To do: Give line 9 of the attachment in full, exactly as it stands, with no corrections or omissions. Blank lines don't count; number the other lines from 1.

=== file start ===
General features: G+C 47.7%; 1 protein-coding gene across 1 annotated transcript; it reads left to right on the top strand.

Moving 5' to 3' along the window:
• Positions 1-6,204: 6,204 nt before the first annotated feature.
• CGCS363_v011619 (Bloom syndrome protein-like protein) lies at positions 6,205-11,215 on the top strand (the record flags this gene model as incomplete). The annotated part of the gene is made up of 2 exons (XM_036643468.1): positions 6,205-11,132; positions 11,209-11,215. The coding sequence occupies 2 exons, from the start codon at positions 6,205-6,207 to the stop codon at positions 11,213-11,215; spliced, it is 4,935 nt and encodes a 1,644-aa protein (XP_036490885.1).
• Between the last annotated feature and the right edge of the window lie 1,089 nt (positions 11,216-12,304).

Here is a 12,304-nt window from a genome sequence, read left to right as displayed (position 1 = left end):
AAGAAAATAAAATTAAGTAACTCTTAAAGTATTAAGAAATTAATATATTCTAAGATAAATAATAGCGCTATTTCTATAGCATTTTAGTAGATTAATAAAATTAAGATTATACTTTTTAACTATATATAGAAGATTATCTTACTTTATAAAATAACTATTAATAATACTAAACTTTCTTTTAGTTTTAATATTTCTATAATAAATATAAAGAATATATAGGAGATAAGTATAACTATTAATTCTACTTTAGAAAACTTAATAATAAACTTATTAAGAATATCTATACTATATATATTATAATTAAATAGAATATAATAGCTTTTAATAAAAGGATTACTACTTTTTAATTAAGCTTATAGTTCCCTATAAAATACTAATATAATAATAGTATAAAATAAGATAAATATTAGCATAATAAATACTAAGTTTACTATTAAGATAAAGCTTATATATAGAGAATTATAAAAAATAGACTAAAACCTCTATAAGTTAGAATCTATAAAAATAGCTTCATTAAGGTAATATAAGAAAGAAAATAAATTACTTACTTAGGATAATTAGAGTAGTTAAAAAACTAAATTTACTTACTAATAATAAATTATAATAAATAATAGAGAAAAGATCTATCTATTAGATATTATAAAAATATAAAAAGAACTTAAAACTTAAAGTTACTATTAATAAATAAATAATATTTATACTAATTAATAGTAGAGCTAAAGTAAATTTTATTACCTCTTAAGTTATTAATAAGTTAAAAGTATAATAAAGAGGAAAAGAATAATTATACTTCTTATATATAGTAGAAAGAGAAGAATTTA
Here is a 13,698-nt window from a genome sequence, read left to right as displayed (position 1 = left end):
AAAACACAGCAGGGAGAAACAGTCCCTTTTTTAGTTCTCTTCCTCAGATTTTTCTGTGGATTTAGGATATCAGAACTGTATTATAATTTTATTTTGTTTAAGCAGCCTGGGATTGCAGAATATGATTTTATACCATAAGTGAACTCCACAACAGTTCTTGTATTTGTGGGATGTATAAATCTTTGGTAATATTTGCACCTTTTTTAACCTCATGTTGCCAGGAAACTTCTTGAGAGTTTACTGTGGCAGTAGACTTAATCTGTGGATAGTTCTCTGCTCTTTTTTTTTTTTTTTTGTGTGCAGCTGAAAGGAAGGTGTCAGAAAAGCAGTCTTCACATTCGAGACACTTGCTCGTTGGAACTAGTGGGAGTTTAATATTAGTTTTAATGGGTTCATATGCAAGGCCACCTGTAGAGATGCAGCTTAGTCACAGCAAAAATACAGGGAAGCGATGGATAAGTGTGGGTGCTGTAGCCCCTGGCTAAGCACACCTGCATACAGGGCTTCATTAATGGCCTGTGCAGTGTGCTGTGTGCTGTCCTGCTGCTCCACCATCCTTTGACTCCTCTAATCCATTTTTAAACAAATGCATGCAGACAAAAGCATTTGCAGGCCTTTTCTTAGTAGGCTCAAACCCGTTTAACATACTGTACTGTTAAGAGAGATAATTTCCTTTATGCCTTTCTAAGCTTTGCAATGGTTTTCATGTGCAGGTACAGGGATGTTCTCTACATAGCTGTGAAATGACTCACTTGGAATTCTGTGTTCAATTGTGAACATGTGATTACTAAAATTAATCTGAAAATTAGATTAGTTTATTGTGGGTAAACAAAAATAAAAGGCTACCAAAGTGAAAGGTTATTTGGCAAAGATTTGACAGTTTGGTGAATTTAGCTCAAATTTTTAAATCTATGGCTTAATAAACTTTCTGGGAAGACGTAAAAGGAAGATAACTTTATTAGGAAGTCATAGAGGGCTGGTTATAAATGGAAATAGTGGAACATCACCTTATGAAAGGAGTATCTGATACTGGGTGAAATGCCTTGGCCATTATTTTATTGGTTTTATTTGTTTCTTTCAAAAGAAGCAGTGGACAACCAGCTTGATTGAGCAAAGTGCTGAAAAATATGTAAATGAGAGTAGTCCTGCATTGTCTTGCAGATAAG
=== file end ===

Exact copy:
AAAACACAGCAGGGAGAAACAGTCCCTTTTTTAGTTCTCTTCCTCAGATTTTTCTGTGGATTTAGGATATCAGAACTGTATTATAATTTTATTTTGTTTAAGCAGCCTGGGATTGCAGAATATGATTTTATACCATAAGTGAACTCCACAACAGTTCTTGTATTTGTGGGATGTATAAATCTTTGGTAATATTTGCACCTTTTTTAACCTCATGTTGCCAGGAAACTTCTTGAGAGTTTACTGTGGCAGTAGACTTAATCTGTGGATAGTTCTCTGCTCTTTTTTTTTTTTTTTTGTGTGCAGCTGAAAGGAAGGTGTCAGAAAAGCAGTCTTCACATTCGAGACACTTGCTCGTTGGAACTAGTGGGAGTTTAATATTAGTTTTAATGGGTTCATATGCAAGGCCACCTGTAGAGATGCAGCTTAGTCACAGCAAAAATACAGGGAAGCGATGGATAAGTGTGGGTGCTGTAGCCCCTGGCTAAGCACACCTGCATACAGGGCTTCATTAATGGCCTGTGCAGTGTGCTGTGTGCTGTCCTGCTGCTCCACCATCCTTTGACTCCTCTAATCCATTTTTAAACAAATGCATGCAGACAAAAGCATTTGCAGGCCTTTTCTTAGTAGGCTCAAACCCGTTTAACATACTGTACTGTTAAGAGAGATAATTTCCTTTATGCCTTTCTAAGCTTTGCAATGGTTTTCATGTGCAGGTACAGGGATGTTCTCTACATAGCTGTGAAATGACTCACTTGGAATTCTGTGTTCAATTGTGAACATGTGATTACTAAAATTAATCTGAAAATTAGATTAGTTTATTGTGGGTAAACAAAAATAAAAGGCTACCAAAGTGAAAGGTTATTTGGCAAAGATTTGACAGTTTGGTGAATTTAGCTCAAATTTTTAAATCTATGGCTTAATAAACTTTCTGGGAAGACGTAAAAGGAAGATAACTTTATTAGGAAGTCATAGAGGGCTGGTTATAAATGGAAATAGTGGAACATCACCTTATGAAAGGAGTATCTGATACTGGGTGAAATGCCTTGGCCATTATTTTATTGGTTTTATTTGTTTCTTTCAAAAGAAGCAGTGGACAACCAGCTTGATTGAGCAAAGTGCTGAAAAATATGTAAATGAGAGTAGTCCTGCATTGTCTTGCAGATAAG